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fi@thuenen.de


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Fax: +49 471 94460 099
fi@thuenen.de


PAH - a contaminant in fish

Project

 (c) Ulrike Kammann

Determination of PAH-Metabolites in bile fluids of fishes

If we think of contaminants in fish, we think of human consumption first. But who knows what these contaminants mean for the fish? Does the animal suffer from enviromental pollution?

Background and Objective

To evaluate this problem, you have to know the concentration of the contaminant very well and observe it over a longer period of time. These regularly performed measurements in the environment are called monitoring. To do this in marine fish is one of the tasks of the Thünen Institute of Fisheries Ecology. Scientists of the institute produce monitoring data for more than 20 different contaminants in marine fish. Among these substances are PAH metabolites, derived from polycyclic aromatic hydrocarbons (PAH). PAH metabolites are water soluble degradation products found in the bile of fish. Chemists of the Thünen Institute of Fisheries Ecology measure the concentration of these Substances as part of routine monitoring program of the marine environment. The results become part of the evaluation of the environmental status of North Sea and Baltic Sea respectively.

PAHs are not invented by chemical industries. They are a natural part of the environment since coal, oil and anoxic combustion processes exists. Further on these substances are persistent at the seafloor and are continuously released into the sea by rivers, oil drilling platforms, shipping as well as from other sources. The result of this situation is a relatively constant regional contamination pattern of PAH in the marine environment.

Approach

We determine PAH metabolites in the bile fluids of several fish species, caught for monitoring on the reserach vessel Walther Herwig III. Other samples come form the European data collection framework -eel:

  • dab
  • cod
  • flounder
  • herring
  • eelpout
  • eel

Data and Methods

Our method comprises an enzymatic treatment of fish bile, followed by a liquid chromatography separation and a fluorimetric detection. We determine the concentration of contaminants in our samples with certified standards. As supporting parameter we measure the colour of the bile photometrically. The result is given in ng/ml for every single fish.

Preliminary Results

Low levels of PAH metabolites are typical for fish caught in the open North Sea or in the Barents Sea. These concentrations are in the range of background contamination as we know it for fish  from Greenland or antarctic waters. In general no negative effects of PAH can be expected for fish living off-shore and far away from point sources. Higher PAH metabolite concentrations could be found in animals living close to the German coastlines in North Sea and Baltic Sea. Elevated PAH concentrations in these regions are due to shipping activities and river discharges. In single cases the concentrations are high enough to raise concern. But most fish investigated in marine and coastal waters are in good conditions, at least regarding PAH. That are good news.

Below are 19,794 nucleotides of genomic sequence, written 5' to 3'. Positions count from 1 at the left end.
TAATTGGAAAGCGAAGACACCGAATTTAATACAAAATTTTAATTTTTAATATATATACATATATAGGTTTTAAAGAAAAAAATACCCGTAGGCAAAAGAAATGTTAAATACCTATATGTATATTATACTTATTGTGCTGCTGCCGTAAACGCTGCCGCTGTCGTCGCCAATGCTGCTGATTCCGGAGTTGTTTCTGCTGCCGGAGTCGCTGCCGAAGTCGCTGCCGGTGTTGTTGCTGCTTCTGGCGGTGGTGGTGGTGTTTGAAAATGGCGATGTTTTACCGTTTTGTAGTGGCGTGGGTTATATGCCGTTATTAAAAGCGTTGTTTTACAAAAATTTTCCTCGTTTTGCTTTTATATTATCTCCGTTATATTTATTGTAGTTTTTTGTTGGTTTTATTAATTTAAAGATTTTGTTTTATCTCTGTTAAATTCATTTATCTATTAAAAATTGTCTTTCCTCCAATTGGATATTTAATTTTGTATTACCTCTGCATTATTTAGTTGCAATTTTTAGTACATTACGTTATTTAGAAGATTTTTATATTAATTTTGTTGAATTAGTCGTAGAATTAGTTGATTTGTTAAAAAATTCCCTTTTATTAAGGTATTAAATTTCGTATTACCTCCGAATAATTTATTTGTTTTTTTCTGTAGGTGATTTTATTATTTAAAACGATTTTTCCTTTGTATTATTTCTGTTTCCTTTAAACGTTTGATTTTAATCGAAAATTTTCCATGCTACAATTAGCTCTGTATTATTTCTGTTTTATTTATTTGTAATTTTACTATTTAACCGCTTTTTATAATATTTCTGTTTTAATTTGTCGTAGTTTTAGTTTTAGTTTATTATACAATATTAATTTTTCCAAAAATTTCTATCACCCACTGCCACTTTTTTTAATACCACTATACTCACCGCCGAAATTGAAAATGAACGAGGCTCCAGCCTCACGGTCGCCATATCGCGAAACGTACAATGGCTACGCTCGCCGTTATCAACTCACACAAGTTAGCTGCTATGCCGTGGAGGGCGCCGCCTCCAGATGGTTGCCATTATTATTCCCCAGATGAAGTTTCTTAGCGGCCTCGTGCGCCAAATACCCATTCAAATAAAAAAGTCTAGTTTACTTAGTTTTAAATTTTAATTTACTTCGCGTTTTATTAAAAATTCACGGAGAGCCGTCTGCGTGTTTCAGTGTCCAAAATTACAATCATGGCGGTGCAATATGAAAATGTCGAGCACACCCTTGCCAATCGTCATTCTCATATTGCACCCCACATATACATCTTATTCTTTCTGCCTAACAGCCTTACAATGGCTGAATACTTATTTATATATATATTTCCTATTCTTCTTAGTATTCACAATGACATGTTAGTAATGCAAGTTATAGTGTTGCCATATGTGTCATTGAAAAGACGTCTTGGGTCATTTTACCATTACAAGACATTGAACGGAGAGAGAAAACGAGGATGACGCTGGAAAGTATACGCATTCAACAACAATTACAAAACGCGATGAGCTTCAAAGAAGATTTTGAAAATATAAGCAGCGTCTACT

The eel caught in German rivers is higher contaminated, as could have been expected. That is a result of the higher contamination level of the rivers compared to the sea but also influenced by the special biology of the eel.

It could be shown In laboratory experiments that sediment bound contaminants like PAH become bioavailable for fish during resuspension. Scenarios like this are important with regard to flood events. One result among others was a correlation between a single PAH metabolite in fish bile and the number of micronuclei (DNA abberrations in blood cells) after an exposition to PAH contaminated sediment.

Thünen-Contact


Duration

Permanent task 1.1998 - 12.2020

[Translate to English:] Publikationen

Results 1 - 5 of 29

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  1. Kammann U, Akcha F, Budzinski H, Burgeot T, Gubbins MJ, Lang T, Le Menach K, Vethaak AD, Hylland K (2017) PAH metabolites in fish bile: from the Seine Estuary to Iceland. Mar Environ Res 124:41-45, DOI:10.1016/j.marenvres.2016.02.014
  2. Baali A, Kammann U, Hanel R, El Qoraychy I, Yahyaoui A (2016) Bile metabolites of polycyclic aromatic hydrocarbons (PAHs) in three species of fish from Morocco. Environ Sci Europe 28(25), DOI:10.1186/s12302-016-0093-6
    pdf document (limited accessibility) 1168 kb
  3. Asker N, Albertsson E, Wijkmark E, Bergek S, Parkkonen J, Kammann U, Holmqvist I, Kristiansson E, Strand J, Gercken J, Förlin L (2016) Biomarker responses in eelpouts from four coastal areas in Sweden, Denmark and Germany. Mar Environ Res 120:32-43, DOI:10.1016/j.marenvres.2016.07.002
  4. Karl H, Kammann U, Aust M-O, Manthey-Karl M, Lüth Anja, Kanisch G (2016) Large scale distribution of dioxins, PCBs, heavy metals, PAHmetabolites and radionuclides in cod (Gadus morhua) from the North Atlantic and its adjacent seas. Chemosphere 149:294-303, DOI:10.1016/j.chemosphere.2016.01.052
  5. Floehr T, Scholz-Starke B, Xiao H, Hercht H, Wu L, Hou J, Schmidt-Posthaus H, Segner H, Kammann U, Yuan X, Roß-Nickoll M, Schäffer A, Hollert H (2015) Linking Ah-Receptor mediated effects of sediments and impacts on fish to key pollutants in the Yangtze Tree Gorges Reservoir, China - A comprehensive perspective. Sci Total Environ 538:191-211, DOI:10.1016/j.scitotenv.2015.07.044

Results 1 - 5 of 29

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